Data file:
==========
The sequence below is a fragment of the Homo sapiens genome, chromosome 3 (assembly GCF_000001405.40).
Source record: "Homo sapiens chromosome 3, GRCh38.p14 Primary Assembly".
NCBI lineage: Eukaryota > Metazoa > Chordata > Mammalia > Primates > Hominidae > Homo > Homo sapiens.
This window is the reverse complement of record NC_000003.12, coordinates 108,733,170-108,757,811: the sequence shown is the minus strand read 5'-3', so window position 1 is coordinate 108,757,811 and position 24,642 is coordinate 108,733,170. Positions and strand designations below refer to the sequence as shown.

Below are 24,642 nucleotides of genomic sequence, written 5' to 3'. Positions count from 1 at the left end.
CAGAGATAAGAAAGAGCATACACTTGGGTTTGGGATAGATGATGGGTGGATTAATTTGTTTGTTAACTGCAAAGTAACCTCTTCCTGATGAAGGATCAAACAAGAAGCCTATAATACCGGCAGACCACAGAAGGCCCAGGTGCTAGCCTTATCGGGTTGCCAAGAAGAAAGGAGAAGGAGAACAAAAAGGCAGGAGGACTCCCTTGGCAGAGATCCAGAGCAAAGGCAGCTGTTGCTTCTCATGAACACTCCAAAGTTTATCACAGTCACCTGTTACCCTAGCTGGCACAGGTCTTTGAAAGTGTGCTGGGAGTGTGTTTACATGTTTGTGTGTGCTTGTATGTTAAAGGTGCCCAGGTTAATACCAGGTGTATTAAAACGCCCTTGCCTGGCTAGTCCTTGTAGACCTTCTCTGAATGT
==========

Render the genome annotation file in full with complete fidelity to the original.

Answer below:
The sequence below is a fragment of the Homo sapiens genome, chromosome 3 (assembly GCF_000001405.40).
Source record: "Homo sapiens chromosome 3, GRCh38.p14 Primary Assembly".
NCBI lineage: Eukaryota > Metazoa > Chordata > Mammalia > Primates > Hominidae > Homo > Homo sapiens.
This window is the reverse complement of record NC_000003.12, coordinates 108,733,170-108,757,811: the sequence shown is the minus strand read 5'-3', so window position 1 is coordinate 108,757,811 and position 24,642 is coordinate 108,733,170. Positions and strand designations below refer to the sequence as shown.

Below are 24,642 nucleotides of genomic sequence, written 5' to 3'. Positions count from 1 at the left end.
CAGAGATAAGAAAGAGCATACACTTGGGTTTGGGATAGATGATGGGTGGATTAATTTGTTTGTTAACTGCAAAGTAACCTCTTCCTGATGAAGGATCAAACAAGAAGCCTATAATACCGGCAGACCACAGAAGGCCCAGGTGCTAGCCTTATCGGGTTGCCAAGAAGAAAGGAGAAGGAGAACAAAAAGGCAGGAGGACTCCCTTGGCAGAGATCCAGAGCAAAGGCAGCTGTTGCTTCTCATGAACACTCCAAAGTTTATCACAGTCACCTGTTACCCTAGCTGGCACAGGTCTTTGAAAGTGTGCTGGGAGTGTGTTTACATGTTTGTGTGTGCTTGTATGTTAAAGGTGCCCAGGTTAATACCAGGTGTATTAAAACGCCCTTGCCTGGCTAGTCCTTGTAGACCTTCTCTGAATGT